Another state devastated by the professional liability premium crisis is New Jersey. Observers estimate that by year-end approximately 25 percent of New Jersey obstetricians, neurosurgeons, orthopaedists and other high-risk specialist will retire, leave the state or modify their scope of practice due to the skyrocketing costs of professional liability insurance premiums.

"Unless tort reforms are passed–such as a reduced statute of limitations for filing a suit and a $250,000 cap on pain and suffering damages–physicians will take action as we did during the week of February 3, 2003," says Steven Berkowitz, MD, former president of the New Jersey Orthopaedic Society and a member of its leadership committee. "During that week, 8,000 doctors protested the rising professional liability premiums with local and statewide activities, including a rally in the State Capital Trenton and visits to legislators’ offices. Non-emergency care was halted during that week."

Dr. Berkowitz has been working with physicians all over the state to petition the governor and legislature for tort reform. What’s on the table now is medical liability legislation that has been developed by two Senate committees. The Medical Society of New Jersey (MSNJ) has been working with those committees to craft the bill titled, "New Jersey Medical Care Access and Responsibility in Patients First Act." This was released and passed by the State Senate on March 20, 2003 by a vote of 32 to 5 with 3 abstentions. It is now on to the Assembly, where anti-tort reform resistance will be stronger.

The Senate bill calls for a $300,000 cap on physician payment for non-economic damages. This limit is per event and not per defendant. Any non-economic award above that limit would be paid by an Excess Liability Fund. The fund will pay up to $700,000 additional, for a total non-economic payment per event of $1,000,000. The Excess Liability Fund would be capitalized with a $3.00 surcharge per person per year on persons required to obtain unemployment insurance policies, as well as a $50.00 annual fee charged to physicians, osteopaths, chiropractors, dentists, podiatrists, optometrists, nurses and lawyers. These fees should total approximately $25,000,0000 per year, which is the fund cap. For more information on this bill, visit the Web site at: http://www.msnj.org/advocacy/BILL_SUMMARY.asp.

However, according to a summary of the proposed medical liability Senate committee substitute, February 20,2003 by Raymond Cantor, MSNJ, Director of Governmental Affairs, "As with any legislative proposal including caps, this could be changed by the legislature in the future. Because this language would be in the statute, it would take the votes of a majority of senators, plus the majority of assemblymen, plus the governor to change its provisions."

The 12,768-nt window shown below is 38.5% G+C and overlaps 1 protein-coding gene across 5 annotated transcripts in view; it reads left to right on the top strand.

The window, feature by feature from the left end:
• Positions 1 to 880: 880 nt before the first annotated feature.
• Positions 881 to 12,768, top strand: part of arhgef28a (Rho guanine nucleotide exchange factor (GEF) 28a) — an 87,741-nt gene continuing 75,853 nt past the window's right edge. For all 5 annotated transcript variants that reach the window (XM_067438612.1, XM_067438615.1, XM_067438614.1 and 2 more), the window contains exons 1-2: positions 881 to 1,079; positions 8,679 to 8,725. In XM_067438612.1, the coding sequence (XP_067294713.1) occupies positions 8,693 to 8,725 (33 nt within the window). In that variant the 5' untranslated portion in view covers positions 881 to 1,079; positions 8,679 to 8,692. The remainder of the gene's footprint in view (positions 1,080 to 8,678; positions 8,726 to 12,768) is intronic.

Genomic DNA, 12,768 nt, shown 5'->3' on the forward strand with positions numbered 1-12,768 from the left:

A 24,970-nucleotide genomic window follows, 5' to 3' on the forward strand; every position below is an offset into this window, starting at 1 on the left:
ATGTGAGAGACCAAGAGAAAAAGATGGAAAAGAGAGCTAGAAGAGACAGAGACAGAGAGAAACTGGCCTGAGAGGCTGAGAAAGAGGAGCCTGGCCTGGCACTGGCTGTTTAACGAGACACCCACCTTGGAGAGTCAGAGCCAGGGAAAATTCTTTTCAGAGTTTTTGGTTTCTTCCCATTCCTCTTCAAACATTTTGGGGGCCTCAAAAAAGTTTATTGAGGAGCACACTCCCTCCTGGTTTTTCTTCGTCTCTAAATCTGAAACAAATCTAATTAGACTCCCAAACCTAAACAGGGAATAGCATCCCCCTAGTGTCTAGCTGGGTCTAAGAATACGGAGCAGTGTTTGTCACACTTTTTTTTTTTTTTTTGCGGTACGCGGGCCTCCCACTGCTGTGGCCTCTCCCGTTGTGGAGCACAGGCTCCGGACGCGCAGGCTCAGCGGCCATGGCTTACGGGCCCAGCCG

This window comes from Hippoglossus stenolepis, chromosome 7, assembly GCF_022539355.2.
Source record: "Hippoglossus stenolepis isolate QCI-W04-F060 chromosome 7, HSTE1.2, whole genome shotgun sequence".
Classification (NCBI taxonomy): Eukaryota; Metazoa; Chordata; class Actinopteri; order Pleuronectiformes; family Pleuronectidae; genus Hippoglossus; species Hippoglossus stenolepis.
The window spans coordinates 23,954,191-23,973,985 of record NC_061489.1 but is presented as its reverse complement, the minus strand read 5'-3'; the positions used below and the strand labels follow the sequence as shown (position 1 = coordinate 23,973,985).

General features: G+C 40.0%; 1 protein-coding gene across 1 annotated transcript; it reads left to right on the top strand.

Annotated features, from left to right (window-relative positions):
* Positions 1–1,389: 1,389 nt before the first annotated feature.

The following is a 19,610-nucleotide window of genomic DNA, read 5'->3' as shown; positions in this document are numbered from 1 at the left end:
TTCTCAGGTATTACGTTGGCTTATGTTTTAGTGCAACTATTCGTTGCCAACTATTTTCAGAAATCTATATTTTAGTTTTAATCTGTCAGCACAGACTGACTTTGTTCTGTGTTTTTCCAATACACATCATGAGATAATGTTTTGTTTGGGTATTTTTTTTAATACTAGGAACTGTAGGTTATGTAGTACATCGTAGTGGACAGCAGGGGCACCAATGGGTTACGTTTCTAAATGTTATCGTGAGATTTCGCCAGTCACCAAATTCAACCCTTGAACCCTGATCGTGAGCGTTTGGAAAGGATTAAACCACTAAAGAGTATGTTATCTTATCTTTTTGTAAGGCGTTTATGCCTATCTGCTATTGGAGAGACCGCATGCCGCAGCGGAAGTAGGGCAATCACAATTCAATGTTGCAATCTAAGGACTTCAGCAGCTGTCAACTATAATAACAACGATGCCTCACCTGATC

"Ideally, we would like to see a $250,000 cap on non-economic damages, but a compromise was struck at the $300,000 cap on physician liability," explains Dr. Berkowitz. "The Senate bill lowers the statute of limitations on pediatric injuries and birth trauma, strengthens the Certificate of Merit process and expert witness requirements, changes certain discovery rules that may eliminate many frivolous suits and establishes a 13-member commission to study the tort reform crisis and to make further recommendations to the current proposals going forward."

A statewide teleconference was also held in April to update the physician community. "Physicians of New Jersey were encouraged to contribute to their state medical PAC, as well as their specialty society PACs–in preparation for the upcoming November elections," says Dr. Berkowitz.

West Virginia

After years of hard work to get major tort reform in West Virginia,victory became a reality when Gov. Bob Wise (D) signed H.B. 2122–a bill relating to medical professional liability–on March 11, 2003. It becomes law on July 1, 2003 and applies to all lawsuits filed thereafter.

David L. Waxman, MD, president of the West Virginia Orthopaedic Society (WVOS) –who fought so vigorously for tort reform–was looking over Gov. Wise’s shoulder when he signed the bill. "The primary goal of that bill was to have good tort reform," explains Dr. Waxman. "However, the bill the Governor signed also included tax credits and a financial package to help provide financial support to fund the Physician’s Mutual Insurance Co., which will hopefully provide liability insurance at an affordable cost to physicians."

The bill puts a cap on non-economic damages at $250,000 per occurrence. It lowers the existing $1 million cap on awards for pain and suffering and other intangible losses to $250,000 per occurrence–regardless of the number of plaintiffs, defendants or distributees of an estate.

In cases where the plaintiff proves malpractice which results in 1) wrongful death or 2) permanent and substantial physical deformity or loss of use of limb or loss of a bodily organ system or 3) permanent physical or mental functional injuries that permanently prevent the injured person from being independently able to care for himself and perform life-sustaining activities, the cap is lowered from $1 million to a maximum of $500,000.

Other states fight for tort reform

Other state legislatures considering tort reform measures include Connecticut, Florida, Georgia, Kentucky, Massachusetts, Mississippi, Missouri, Montana, New York, Rhode Island, Texas, Washington and Wyoming.